Riding in Europe: Learn to Sing

I’m just working through this humorous article on the unwritten rules of being a cyclist and his bit on iPods made me ponder this little phenomenon. His point is that they are not cool, but you’re going to do it anyway. Really?


iPod ear warmers

I’ve been riding in France for over 6 years now and I would guess that I’ve seen oh, maybe, ZERO French riders with ear buds. The only ones I’ve ever seen have been North American (or maybe Australian) friends and clients who come over here to riding paradise.

I usually don’t have opinions on these sorts of things…no, that’s not true – I have an opinion on just about everything – anyway, I shall pose my opinion in the form of a question:

Why do you need to listen to music to ride a bike outside? 

Okay, I’ll answer that. Music makes the time go by quicker, for one. It can also encourage you to push harder, if you choose the right playlist, I guess. There must be a third reason. Educate me, please.

I can only speak for myself, but riding my bike is one of the few times during the day that I’m actually unconnected to the virtual world, so those precious hours on the road are a breath of fresh air. I also get tons of inspiration on the bike, not to mention a fair few good ideas (or ‘ideas’, at least). I might be wrong on this, but I bet that this wouldn’t happen as much if I had that next guitar solo to think about. I’m guessing, too, that having music blaring into your brain inhibits your ability to hear, lets say, a car coming up behind you?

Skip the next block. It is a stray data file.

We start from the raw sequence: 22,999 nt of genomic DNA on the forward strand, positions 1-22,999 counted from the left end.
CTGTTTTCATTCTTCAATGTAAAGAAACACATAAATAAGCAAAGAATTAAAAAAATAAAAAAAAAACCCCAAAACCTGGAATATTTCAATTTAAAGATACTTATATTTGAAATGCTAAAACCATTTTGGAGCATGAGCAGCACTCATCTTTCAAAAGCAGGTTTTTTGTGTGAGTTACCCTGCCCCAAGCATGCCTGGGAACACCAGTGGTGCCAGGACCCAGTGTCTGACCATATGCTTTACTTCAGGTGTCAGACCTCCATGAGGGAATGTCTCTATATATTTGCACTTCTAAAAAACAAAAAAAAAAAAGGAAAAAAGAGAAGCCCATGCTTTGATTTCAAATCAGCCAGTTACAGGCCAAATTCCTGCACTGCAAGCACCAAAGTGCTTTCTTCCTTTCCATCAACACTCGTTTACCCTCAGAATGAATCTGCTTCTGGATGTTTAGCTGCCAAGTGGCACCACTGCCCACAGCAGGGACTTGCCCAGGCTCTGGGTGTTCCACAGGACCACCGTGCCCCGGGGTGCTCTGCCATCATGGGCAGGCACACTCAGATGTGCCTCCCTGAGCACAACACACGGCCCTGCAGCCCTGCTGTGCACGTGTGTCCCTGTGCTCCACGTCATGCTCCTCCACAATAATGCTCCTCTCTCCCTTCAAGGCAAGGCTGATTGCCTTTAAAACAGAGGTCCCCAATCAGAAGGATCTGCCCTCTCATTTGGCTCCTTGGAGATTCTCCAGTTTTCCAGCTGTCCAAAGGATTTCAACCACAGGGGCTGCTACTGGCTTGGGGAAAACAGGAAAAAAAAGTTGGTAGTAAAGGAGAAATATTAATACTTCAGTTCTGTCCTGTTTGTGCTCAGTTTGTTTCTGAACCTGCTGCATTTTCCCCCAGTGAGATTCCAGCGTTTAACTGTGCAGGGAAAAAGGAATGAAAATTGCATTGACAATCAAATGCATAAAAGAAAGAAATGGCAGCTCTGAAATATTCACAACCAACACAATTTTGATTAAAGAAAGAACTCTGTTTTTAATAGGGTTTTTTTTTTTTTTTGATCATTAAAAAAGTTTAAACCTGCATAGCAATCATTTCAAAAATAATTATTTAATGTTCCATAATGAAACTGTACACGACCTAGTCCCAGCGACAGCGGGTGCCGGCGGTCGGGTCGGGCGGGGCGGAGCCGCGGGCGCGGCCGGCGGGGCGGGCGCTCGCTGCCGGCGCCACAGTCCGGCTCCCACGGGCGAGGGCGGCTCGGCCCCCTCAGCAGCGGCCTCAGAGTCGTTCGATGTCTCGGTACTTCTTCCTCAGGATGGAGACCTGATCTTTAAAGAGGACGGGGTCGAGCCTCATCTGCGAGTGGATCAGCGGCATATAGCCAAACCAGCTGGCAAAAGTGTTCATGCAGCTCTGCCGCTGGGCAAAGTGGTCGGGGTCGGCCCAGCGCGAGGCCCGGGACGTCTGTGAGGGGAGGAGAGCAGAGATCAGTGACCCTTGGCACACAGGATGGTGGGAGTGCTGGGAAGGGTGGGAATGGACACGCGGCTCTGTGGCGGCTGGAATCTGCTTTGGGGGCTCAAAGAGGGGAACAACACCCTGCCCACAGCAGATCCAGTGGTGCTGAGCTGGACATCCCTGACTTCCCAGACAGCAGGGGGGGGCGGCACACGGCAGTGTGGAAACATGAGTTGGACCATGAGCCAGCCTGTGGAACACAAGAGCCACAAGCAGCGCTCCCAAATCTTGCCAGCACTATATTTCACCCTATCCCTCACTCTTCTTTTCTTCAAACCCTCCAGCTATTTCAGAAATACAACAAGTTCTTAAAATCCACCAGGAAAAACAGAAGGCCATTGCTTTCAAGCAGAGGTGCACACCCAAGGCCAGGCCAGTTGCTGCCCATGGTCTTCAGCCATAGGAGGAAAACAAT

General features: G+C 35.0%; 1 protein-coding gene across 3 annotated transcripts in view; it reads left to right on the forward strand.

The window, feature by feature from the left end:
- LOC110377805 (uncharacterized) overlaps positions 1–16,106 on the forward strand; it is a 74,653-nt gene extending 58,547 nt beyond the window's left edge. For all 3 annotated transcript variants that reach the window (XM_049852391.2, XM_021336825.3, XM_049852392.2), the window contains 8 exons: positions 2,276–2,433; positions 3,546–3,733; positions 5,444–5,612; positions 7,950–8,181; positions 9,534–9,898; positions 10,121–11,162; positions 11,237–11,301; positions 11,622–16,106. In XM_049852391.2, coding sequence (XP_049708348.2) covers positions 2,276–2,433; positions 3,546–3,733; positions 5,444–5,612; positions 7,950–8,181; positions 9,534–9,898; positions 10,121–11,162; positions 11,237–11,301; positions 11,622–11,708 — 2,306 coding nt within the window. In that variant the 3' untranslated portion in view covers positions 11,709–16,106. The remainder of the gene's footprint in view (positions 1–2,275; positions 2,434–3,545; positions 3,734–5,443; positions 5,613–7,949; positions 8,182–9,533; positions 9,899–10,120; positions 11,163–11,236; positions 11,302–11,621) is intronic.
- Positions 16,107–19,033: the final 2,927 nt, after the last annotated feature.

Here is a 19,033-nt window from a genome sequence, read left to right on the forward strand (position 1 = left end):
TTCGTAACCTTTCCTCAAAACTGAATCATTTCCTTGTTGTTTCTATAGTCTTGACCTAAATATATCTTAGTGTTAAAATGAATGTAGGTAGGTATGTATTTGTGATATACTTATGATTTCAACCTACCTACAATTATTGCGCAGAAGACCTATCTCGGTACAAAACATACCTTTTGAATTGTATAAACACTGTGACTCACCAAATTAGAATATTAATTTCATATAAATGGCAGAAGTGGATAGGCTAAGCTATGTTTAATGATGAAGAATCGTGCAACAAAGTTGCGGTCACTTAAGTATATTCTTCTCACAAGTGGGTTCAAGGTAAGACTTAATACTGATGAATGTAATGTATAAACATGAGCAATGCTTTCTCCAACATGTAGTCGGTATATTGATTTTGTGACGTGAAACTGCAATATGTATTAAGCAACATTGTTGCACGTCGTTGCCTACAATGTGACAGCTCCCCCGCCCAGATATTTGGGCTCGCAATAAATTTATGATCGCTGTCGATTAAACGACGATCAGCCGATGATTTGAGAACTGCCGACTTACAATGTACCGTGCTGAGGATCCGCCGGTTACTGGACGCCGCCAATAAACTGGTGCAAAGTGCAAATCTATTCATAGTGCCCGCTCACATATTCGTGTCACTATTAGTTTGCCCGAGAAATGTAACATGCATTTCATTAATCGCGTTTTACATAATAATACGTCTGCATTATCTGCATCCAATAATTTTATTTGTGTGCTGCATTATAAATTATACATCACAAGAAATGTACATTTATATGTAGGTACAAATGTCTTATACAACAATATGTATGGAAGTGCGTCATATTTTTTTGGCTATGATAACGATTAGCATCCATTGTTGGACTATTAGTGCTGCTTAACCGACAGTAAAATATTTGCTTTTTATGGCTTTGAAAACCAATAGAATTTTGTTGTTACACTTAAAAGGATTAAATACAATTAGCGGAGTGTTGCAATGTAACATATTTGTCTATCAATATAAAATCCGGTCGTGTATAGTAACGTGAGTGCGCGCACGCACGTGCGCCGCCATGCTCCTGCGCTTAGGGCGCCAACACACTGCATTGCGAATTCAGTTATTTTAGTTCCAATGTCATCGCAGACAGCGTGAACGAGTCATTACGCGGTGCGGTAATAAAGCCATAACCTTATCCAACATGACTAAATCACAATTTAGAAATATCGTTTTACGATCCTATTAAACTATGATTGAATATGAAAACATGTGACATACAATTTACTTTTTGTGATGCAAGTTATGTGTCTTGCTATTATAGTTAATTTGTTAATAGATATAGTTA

I’d be interested to hear what you have to say about this, especially if this sort of behavior occurs where you’re living. I’ve only got France as a reference at the moment.

31 thoughts on “Riding in Europe: Learn to Sing

  1. Gerry, do not understand it either. Why would you want to listen to blaring music when you can listen to Mother Nature? Up here in Bretagne never seen a French cyclist with ear phones on yet! I thought that the purpose of cycling was to get away from it all and enjoy the ride for what it is. Home training (aka turbo training) is excluded!!

  2. Road riding for me requires all my senses for safety. The proximity and speed of other road users and my own vulnerability makes this vital. Off road riding is about immersion in the countryside and if never occurs to me to cut that sense off.

    I feel the same about skiing and boarding, cutting off my hearing is depriving myself of a vital means of hearing what’s going on around me that I cannot see, and sharing the slopes with others it is my responsibility to be aware of those around me.
    I understand the use of music to help isolate from external distractions or control one’s mood or thought processes. I use music often for tai chi practice to accelerate the transition into a more meditative or focused place, precisely because it separates me from the present and influences my thoughts, but I don’t feel that need when cycling at all, asides from the aforementioned traffic awareness issues.

    • Well said. I suppose I don’t really have a strong feeling one way or another on the subject, but I found it interesting that this kind of behavior is totally absent in Europe, or so it seems.

  3. If I see a muppet of this sort, it’s usually a teenager just going from A to B rather than a roadie. It’s a really stupid thing to do, on so many levels.

      • It sounds like it’s a very frequent sight in N America… What is probably more universal and equally retarded is running with earphones. I see it all the time. They are on car-free paths, in the middle, (or on roads shared with motorists but without a pavement) and not being able to hear bells. There is something Darwinian about this phenomenon…

  4. ‘… no arm warmers with a sleeveless jersey!’ I’ve seen a few runners over here in such a getup. Every time I see one, I get a warm and fuzzy feeling, knowing that there are people who look even worse than a typical Lycra-clad cyclist…